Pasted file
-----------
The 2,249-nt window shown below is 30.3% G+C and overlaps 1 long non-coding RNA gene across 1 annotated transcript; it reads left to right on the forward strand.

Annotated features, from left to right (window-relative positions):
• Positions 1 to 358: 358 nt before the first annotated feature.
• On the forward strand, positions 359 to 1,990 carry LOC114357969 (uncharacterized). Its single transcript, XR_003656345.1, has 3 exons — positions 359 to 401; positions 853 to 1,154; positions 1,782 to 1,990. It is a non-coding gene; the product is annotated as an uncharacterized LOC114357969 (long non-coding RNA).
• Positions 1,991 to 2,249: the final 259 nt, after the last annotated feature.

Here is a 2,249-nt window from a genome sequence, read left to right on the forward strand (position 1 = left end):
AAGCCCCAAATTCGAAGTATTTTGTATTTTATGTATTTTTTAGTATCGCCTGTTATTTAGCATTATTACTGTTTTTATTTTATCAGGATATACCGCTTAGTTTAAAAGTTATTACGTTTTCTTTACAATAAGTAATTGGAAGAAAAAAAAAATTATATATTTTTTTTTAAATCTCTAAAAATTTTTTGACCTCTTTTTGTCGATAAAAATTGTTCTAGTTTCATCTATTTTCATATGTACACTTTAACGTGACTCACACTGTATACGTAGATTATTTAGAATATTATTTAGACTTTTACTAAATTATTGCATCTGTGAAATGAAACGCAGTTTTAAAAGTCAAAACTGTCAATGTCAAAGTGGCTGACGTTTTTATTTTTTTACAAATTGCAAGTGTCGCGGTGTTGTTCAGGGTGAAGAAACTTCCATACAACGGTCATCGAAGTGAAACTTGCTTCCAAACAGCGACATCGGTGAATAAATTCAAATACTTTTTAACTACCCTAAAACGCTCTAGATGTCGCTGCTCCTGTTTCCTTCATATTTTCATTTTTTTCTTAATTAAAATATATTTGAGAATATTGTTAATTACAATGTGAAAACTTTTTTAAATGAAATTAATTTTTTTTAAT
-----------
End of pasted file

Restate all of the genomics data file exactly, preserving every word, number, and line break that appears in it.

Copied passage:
The 2,249-nt window shown below is 30.3% G+C and overlaps 1 long non-coding RNA gene across 1 annotated transcript; it reads left to right on the forward strand.

Annotated features, from left to right (window-relative positions):
• Positions 1 to 358: 358 nt before the first annotated feature.
• On the forward strand, positions 359 to 1,990 carry LOC114357969 (uncharacterized). Its single transcript, XR_003656345.1, has 3 exons — positions 359 to 401; positions 853 to 1,154; positions 1,782 to 1,990. It is a non-coding gene; the product is annotated as an uncharacterized LOC114357969 (long non-coding RNA).
• Positions 1,991 to 2,249: the final 259 nt, after the last annotated feature.

Here is a 2,249-nt window from a genome sequence, read left to right on the forward strand (position 1 = left end):
AAGCCCCAAATTCGAAGTATTTTGTATTTTATGTATTTTTTAGTATCGCCTGTTATTTAGCATTATTACTGTTTTTATTTTATCAGGATATACCGCTTAGTTTAAAAGTTATTACGTTTTCTTTACAATAAGTAATTGGAAGAAAAAAAAAATTATATATTTTTTTTTAAATCTCTAAAAATTTTTTGACCTCTTTTTGTCGATAAAAATTGTTCTAGTTTCATCTATTTTCATATGTACACTTTAACGTGACTCACACTGTATACGTAGATTATTTAGAATATTATTTAGACTTTTACTAAATTATTGCATCTGTGAAATGAAACGCAGTTTTAAAAGTCAAAACTGTCAATGTCAAAGTGGCTGACGTTTTTATTTTTTTACAAATTGCAAGTGTCGCGGTGTTGTTCAGGGTGAAGAAACTTCCATACAACGGTCATCGAAGTGAAACTTGCTTCCAAACAGCGACATCGGTGAATAAATTCAAATACTTTTTAACTACCCTAAAACGCTCTAGATGTCGCTGCTCCTGTTTCCTTCATATTTTCATTTTTTTCTTAATTAAAATATATTTGAGAATATTGTTAATTACAATGTGAAAACTTTTTTAAATGAAATTAATTTTTTTTAAT